Ambivalence in “How to get filthy rich in rising Asia”- A novel by Mohsin Hamid
Keywords:Ambivalence, Mohsin Hamid, Novel
This article describes the ambivalence in the novel of Mohsin Hamid “How to Get Filthy Rich in Rising Asia”, highlighting the contradictory statements in the novel, by exposing the contradictory nature of the ‘lover’ who proves to be an unfit member of aristocracy and is ultimately treated as an outsider. All this shows ambivalent societal standards. Like other works of Hamid, this novel also manifests the comparison East and West by highlighting the ambivalence in the development of Asian Society. The love story of the protagonists is dysfunctional and show ambivalence more than any other aspects, as the protagonists always loves his teenage lover even after getting married with another woman. The narration style of this novel i.e the indirect narration also contributes to the ambivalence as we are the protagonist and we are the reader at the same time. The style of ‘self- help genre’ sincerely cross examine for the methods of helping one-self. This novel discloses are two level story of love and ambition underline the social and economic changes in Asia, metaphorically. The title of the novel and the titles of some chapters in the novel also indicates ambivalence as these present contrasting stories. This novel truly presents ambivalence in the form satire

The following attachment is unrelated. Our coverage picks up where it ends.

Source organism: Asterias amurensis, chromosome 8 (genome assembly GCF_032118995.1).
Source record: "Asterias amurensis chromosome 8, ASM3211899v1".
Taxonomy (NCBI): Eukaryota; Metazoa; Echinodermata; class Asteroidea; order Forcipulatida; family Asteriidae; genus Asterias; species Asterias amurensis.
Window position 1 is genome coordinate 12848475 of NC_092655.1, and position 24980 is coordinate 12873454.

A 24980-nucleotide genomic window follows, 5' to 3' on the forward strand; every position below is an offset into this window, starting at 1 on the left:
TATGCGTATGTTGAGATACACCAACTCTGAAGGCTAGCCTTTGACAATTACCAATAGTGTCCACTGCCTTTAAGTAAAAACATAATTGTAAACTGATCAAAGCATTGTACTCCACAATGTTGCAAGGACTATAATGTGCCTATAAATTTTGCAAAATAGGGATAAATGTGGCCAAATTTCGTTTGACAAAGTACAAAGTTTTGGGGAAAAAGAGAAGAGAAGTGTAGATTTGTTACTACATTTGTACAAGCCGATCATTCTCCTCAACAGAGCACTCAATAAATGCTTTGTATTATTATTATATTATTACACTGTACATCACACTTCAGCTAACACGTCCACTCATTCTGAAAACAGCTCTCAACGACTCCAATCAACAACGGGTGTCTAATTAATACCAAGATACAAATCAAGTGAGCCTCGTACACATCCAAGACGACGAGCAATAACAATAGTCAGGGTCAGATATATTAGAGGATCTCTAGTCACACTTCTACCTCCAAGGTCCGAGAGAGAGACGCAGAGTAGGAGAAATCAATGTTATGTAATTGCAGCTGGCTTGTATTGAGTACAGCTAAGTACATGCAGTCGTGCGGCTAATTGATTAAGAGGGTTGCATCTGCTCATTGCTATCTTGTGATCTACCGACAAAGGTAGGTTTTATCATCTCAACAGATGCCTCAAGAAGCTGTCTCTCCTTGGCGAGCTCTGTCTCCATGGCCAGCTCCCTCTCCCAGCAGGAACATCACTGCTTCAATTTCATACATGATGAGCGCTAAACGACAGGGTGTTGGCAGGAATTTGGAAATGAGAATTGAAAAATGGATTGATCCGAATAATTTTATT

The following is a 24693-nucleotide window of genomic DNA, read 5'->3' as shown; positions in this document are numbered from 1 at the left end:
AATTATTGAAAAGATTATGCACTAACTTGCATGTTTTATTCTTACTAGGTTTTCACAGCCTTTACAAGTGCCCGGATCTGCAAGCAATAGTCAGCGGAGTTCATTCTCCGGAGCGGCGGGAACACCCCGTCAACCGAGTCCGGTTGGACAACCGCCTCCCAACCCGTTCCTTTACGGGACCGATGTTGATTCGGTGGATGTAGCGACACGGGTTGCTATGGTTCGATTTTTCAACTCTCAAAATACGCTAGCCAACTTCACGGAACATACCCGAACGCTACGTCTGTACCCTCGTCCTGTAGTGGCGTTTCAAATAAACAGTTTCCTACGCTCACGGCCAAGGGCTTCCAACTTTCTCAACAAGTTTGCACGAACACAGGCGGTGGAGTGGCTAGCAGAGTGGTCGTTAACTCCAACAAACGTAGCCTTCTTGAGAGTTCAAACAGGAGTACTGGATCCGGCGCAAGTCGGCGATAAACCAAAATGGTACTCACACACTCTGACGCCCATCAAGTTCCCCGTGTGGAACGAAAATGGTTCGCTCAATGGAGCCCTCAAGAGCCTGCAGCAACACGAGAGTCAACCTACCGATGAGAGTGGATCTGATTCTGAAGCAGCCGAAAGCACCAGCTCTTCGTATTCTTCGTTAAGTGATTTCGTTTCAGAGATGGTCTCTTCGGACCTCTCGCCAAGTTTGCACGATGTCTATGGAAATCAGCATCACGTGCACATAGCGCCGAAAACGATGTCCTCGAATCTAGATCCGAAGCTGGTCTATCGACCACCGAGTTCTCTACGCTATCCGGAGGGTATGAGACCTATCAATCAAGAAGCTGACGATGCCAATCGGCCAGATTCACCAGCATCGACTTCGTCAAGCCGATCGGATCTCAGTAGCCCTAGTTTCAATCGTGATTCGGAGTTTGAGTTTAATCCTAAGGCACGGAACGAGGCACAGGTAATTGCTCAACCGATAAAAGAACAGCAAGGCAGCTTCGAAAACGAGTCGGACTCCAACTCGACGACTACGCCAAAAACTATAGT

and mockery of the Asian Society.
Ali, Wajahat. A Fake Self-Help Book on 'Getting Filthy Rich' in Asia. Global. 2013. Web. Oct 10,2016.
“Ambivalence And Its Imagery In Heart English Literature”. UKESSAYS. 23 March 2015. Web. 12 Sep.2016.
Armitage, C. J., & Conner, M. “Social cognition models and health behaviour: A structured review.” Psychology & Health, 15, 173-189. 2000.
Hamid, Mohsin. How to Get Filthy Rich in Rising Asia. New York: Penguin, 2013. Print.
Jim Cullen: Review of Mohsin Hamid's "How to Get Filthy Rich in Rising Asia" .Riverhead, 2013.
Jonas K, Diehl M, Bromer P. “Effects of attitudinal ambivalence on information processing and attitude-intention consistency.” Journal of Experimental Social Psychology. 1997;33:190–210.
Kakutani, Michiko. Love and Ambition in a Cruel New World. The New York Times: Feb 21,2013. Web. Sep 19, 2016.
Khan, Mehak Faisal. Resisting Consumable Fictions: A Play-Centric Approach to Reading Postcolonial Formal Collapse in the Ludic Century. New York University. 2014.Web.Sep 19.2016.
Markus, H. R. “Pride, Prejudice, and Ambivalence: Toward a unified theory of race and ethnicity.” American Psychologist, 63(8), 651-670. Stanford University. 2008.
Park, Kiwan. “Psychological Experience of Attitudinal Ambivalence as a Function of Manipulated Source of Conflict and Individual Difference in Self Construal.” Seoul Journal of Business.11: 65-76. 2005.
Preister, Joseph R. & Petty, Richard E. “Extending the Bases of Subjective Attitudinal Ambivalence: Interpersonal and Intrapersonal Antecedents of Evaluative Tension.” Journal of Personality and Social Psychology, 2001;80(1).19-34.Print.
Skidelsky, William. Book Review: How to Get Filthy Rich in Rising Asia. April 6, 2013. Web.Sep 6,2016.
How to Cite
Copyright (c) 2020 Competitive Social Science Research Journal
This work is licensed under a Creative Commons Attribution-NonCommercial-NoDerivatives 4.0 International License.